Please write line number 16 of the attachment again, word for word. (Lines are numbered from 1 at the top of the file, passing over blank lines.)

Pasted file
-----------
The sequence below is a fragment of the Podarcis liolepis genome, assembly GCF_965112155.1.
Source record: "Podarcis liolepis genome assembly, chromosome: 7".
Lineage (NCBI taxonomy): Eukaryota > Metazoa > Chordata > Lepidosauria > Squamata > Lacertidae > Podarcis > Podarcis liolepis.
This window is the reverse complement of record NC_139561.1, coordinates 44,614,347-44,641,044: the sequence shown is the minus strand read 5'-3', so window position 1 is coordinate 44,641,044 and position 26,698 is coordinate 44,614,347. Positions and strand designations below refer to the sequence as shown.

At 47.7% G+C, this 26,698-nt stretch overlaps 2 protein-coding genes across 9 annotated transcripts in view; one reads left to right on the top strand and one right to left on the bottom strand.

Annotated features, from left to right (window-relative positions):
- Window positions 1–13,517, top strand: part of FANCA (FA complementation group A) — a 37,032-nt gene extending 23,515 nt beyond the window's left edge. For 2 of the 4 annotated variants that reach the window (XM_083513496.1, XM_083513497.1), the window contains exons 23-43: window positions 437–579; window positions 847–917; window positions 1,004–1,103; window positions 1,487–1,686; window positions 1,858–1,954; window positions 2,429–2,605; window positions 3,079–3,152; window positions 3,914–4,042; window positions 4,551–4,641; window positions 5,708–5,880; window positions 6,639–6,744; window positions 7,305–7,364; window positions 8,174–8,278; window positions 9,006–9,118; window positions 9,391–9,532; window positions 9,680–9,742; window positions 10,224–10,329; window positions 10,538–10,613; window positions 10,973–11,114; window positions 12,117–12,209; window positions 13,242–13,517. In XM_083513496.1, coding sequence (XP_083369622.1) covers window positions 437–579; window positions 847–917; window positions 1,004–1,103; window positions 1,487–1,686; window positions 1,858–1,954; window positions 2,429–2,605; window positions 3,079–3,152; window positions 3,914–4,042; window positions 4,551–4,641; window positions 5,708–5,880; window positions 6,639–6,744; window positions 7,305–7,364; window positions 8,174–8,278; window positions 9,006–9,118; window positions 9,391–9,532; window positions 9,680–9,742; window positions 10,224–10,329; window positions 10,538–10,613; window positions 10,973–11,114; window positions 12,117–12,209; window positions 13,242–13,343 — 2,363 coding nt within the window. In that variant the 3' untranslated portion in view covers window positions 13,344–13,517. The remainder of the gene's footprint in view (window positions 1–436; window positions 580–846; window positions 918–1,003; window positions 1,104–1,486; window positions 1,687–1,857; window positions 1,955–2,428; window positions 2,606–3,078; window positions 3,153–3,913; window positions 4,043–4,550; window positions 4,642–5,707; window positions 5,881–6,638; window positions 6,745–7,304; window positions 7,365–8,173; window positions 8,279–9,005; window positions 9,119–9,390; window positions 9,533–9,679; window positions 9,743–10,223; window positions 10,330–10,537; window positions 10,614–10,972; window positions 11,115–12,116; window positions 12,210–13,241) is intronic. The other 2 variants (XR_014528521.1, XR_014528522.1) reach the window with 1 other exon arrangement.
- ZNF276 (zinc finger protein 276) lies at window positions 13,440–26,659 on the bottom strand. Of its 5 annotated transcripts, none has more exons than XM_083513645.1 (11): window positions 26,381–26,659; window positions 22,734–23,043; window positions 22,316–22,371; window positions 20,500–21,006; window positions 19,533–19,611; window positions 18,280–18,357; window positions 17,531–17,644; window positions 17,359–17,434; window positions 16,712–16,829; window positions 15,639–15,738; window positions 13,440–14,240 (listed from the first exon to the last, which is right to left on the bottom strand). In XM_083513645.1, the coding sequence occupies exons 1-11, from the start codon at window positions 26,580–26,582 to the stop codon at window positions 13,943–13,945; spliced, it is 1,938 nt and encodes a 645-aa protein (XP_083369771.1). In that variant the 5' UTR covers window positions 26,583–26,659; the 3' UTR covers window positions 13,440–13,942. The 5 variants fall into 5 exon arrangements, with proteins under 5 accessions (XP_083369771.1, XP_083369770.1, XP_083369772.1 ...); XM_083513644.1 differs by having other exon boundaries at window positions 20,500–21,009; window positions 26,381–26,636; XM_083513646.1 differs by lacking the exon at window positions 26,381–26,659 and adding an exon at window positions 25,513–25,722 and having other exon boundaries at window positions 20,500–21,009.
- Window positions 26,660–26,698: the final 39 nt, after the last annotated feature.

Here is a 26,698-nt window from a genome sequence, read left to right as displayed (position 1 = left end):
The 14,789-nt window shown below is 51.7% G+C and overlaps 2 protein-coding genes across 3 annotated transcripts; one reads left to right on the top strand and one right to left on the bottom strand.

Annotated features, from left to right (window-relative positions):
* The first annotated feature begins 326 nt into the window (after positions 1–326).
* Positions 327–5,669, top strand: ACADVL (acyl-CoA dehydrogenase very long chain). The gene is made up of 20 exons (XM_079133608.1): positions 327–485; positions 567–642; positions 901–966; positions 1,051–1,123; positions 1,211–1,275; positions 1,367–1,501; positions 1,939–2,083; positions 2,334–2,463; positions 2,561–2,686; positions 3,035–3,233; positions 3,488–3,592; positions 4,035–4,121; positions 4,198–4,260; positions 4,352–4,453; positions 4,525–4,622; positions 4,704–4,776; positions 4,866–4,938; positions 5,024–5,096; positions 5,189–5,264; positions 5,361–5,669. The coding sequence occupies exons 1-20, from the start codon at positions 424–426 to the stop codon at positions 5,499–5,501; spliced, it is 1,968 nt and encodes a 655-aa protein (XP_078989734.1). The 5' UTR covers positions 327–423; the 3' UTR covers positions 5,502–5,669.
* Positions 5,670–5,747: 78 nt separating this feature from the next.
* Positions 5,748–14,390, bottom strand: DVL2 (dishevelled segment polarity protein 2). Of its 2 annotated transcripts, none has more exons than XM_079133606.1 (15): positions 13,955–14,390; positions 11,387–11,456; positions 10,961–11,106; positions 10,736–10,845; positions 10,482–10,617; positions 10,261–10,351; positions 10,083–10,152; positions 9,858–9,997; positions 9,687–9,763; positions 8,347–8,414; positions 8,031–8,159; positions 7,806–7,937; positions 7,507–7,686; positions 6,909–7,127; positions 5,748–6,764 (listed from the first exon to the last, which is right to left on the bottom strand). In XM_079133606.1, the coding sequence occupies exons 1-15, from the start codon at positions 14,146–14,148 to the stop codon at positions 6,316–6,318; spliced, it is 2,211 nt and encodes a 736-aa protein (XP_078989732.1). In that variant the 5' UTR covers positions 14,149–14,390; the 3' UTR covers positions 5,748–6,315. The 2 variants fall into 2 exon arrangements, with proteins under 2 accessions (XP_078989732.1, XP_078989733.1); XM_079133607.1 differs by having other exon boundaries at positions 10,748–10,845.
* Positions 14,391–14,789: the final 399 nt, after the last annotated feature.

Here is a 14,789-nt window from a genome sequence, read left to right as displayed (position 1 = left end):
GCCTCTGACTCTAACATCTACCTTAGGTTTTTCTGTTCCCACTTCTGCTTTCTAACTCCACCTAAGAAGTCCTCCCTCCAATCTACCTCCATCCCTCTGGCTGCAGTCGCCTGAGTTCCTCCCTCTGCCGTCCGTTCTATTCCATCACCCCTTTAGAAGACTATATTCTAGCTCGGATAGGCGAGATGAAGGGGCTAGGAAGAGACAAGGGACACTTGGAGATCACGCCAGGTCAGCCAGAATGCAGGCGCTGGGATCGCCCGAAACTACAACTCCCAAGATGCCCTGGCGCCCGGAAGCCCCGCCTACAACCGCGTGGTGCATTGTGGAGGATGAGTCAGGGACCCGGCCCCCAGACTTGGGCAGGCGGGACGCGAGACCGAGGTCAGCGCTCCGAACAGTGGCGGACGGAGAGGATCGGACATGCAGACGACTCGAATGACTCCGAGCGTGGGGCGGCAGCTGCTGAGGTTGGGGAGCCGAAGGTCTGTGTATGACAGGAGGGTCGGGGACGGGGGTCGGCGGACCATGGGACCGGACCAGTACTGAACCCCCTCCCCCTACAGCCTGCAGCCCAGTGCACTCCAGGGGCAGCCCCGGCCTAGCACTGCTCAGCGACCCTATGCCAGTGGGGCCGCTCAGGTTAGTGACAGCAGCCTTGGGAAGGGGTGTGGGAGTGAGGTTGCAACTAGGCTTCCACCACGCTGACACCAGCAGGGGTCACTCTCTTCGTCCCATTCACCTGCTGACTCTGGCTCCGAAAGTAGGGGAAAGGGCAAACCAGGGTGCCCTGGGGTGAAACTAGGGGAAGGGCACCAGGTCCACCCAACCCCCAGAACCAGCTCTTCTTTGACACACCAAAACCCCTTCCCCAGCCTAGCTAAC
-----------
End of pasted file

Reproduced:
* Positions 5,748–14,390, bottom strand: DVL2 (dishevelled segment polarity protein 2). Of its 2 annotated transcripts, none has more exons than XM_079133606.1 (15): positions 13,955–14,390; positions 11,387–11,456; positions 10,961–11,106; positions 10,736–10,845; positions 10,482–10,617; positions 10,261–10,351; positions 10,083–10,152; positions 9,858–9,997; positions 9,687–9,763; positions 8,347–8,414; positions 8,031–8,159; positions 7,806–7,937; positions 7,507–7,686; positions 6,909–7,127; positions 5,748–6,764 (listed from the first exon to the last, which is right to left on the bottom strand). In XM_079133606.1, the coding sequence occupies exons 1-15, from the start codon at positions 14,146–14,148 to the stop codon at positions 6,316–6,318; spliced, it is 2,211 nt and encodes a 736-aa protein (XP_078989732.1). In that variant the 5' UTR covers positions 14,149–14,390; the 3' UTR covers positions 5,748–6,315. The 2 variants fall into 2 exon arrangements, with proteins under 2 accessions (XP_078989732.1, XP_078989733.1); XM_079133607.1 differs by having other exon boundaries at positions 10,748–10,845.